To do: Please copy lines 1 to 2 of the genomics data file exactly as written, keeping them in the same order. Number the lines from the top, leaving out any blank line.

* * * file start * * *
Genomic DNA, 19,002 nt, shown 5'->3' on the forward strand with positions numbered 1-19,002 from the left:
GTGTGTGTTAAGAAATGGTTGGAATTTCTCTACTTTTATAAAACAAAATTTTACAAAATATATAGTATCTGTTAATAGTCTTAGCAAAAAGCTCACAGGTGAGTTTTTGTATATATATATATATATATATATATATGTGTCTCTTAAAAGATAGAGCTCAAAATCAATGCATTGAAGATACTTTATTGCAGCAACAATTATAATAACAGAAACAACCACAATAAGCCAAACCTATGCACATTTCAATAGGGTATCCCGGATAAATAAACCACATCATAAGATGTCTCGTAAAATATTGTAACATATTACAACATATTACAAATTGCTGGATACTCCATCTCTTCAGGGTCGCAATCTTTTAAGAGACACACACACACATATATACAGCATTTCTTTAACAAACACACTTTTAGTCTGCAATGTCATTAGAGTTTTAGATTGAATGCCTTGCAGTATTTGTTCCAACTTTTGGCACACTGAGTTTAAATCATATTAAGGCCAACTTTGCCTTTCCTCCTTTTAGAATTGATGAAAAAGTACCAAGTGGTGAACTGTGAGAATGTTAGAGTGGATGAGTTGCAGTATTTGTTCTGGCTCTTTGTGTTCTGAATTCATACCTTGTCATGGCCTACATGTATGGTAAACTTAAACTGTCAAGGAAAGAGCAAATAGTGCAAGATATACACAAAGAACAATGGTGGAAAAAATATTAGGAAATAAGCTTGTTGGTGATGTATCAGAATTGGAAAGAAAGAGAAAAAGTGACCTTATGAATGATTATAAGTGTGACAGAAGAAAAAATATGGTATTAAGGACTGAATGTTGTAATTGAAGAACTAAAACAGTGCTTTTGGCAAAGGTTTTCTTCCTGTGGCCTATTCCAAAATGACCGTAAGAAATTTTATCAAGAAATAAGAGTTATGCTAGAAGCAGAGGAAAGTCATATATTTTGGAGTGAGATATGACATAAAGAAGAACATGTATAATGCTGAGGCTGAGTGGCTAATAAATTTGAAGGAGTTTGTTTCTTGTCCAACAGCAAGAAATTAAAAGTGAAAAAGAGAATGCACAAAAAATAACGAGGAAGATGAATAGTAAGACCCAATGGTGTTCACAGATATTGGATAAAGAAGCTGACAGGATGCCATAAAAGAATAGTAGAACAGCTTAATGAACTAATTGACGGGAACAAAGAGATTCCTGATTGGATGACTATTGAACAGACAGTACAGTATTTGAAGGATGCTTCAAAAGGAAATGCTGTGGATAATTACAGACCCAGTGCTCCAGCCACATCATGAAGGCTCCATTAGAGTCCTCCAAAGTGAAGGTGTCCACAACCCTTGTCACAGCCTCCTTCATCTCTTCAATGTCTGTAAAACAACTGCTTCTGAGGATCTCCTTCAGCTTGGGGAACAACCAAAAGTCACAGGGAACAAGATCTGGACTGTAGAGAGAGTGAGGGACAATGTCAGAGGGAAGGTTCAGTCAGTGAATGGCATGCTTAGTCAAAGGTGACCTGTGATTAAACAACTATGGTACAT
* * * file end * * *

Genomic DNA, 19,002 nt, shown 5'->3' on the forward strand with positions numbered 1-19,002 from the left:
GTGTGTGTTAAGAAATGGTTGGAATTTCTCTACTTTTATAAAACAAAATTTTACAAAATATATAGTATCTGTTAATAGTCTTAGCAAAAAGCTCACAGGTGAGTTTTTGTATATATATATATATATATATATATATGTGTCTCTTAAAAGATAGAGCTCAAAATCAATGCATTGAAGATACTTTATTGCAGCAACAATTATAATAACAGAAACAACCACAATAAGCCAAACCTATGCACATTTCAATAGGGTATCCCGGATAAATAAACCACATCATAAGATGTCTCGTAAAATATTGTAACATATTACAACATATTACAAATTGCTGGATACTCCATCTCTTCAGGGTCGCAATCTTTTAAGAGACACACACACACATATATACAGCATTTCTTTAACAAACACACTTTTAGTCTGCAATGTCATTAGAGTTTTAGATTGAATGCCTTGCAGTATTTGTTCCAACTTTTGGCACACTGAGTTTAAATCATATTAAGGCCAACTTTGCCTTTCCTCCTTTTAGAATTGATGAAAAAGTACCAAGTGGTGAACTGTGAGAATGTTAGAGTGGATGAGTTGCAGTATTTGTTCTGGCTCTTTGTGTTCTGAATTCATACCTTGTCATGGCCTACATGTATGGTAAACTTAAACTGTCAAGGAAAGAGCAAATAGTGCAAGATATACACAAAGAACAATGGTGGAAAAAATATTAGGAAATAAGCTTGTTGGTGATGTATCAGAATTGGAAAGAAAGAGAAAAAGTGACCTTATGAATGATTATAAGTGTGACAGAAGAAAAAATATGGTATTAAGGACTGAATGTTGTAATTGAAGAACTAAAACAGTGCTTTTGGCAAAGGTTTTCTTCCTGTGGCCTATTCCAAAATGACCGTAAGAAATTTTATCAAGAAATAAGAGTTATGCTAGAAGCAGAGGAAAGTCATATATTTTGGAGTGAGATATGACATAAAGAAGAACATGTATAATGCTGAGGCTGAGTGGCTAATAAATTTGAAGGAGTTTGTTTCTTGTCCAACAGCAAGAAATTAAAAGTGAAAAAGAGAATGCACAAAAAATAACGAGGAAGATGAATAGTAAGACCCAATGGTGTTCACAGATATTGGATAAAGAAGCTGACAGGATGCCATAAAAGAATAGTAGAACAGCTTAATGAACTAATTGACGGGAACAAAGAGATTCCTGATTGGATGACTATTGAACAGACAGTACAGTATTTGAAGGATGCTTCAAAAGGAAATGCTGTGGATAATTACAGACCCAGTGCTCCAGCCACATCATGAAGGCTCCATTAGAGTCCTCCAAAGTGAAGGTGTCCACAACCCTTGTCACAGCCTCCTTCATCTCTTCAATGTCTGTAAAACAACTGCTTCTGAGGATCTCCTTCAGCTTGGGGAACAACCAAAAGTCACAGGGAACAAGATCTGGACTGTAGAGAGAGTGAGGGACAATGTCAGAGGGAAGGTTCAGTCAGTGAATGGCATGCTTAGTCAAAGGTGACCTGTGATTAAACAACTATGGTACAT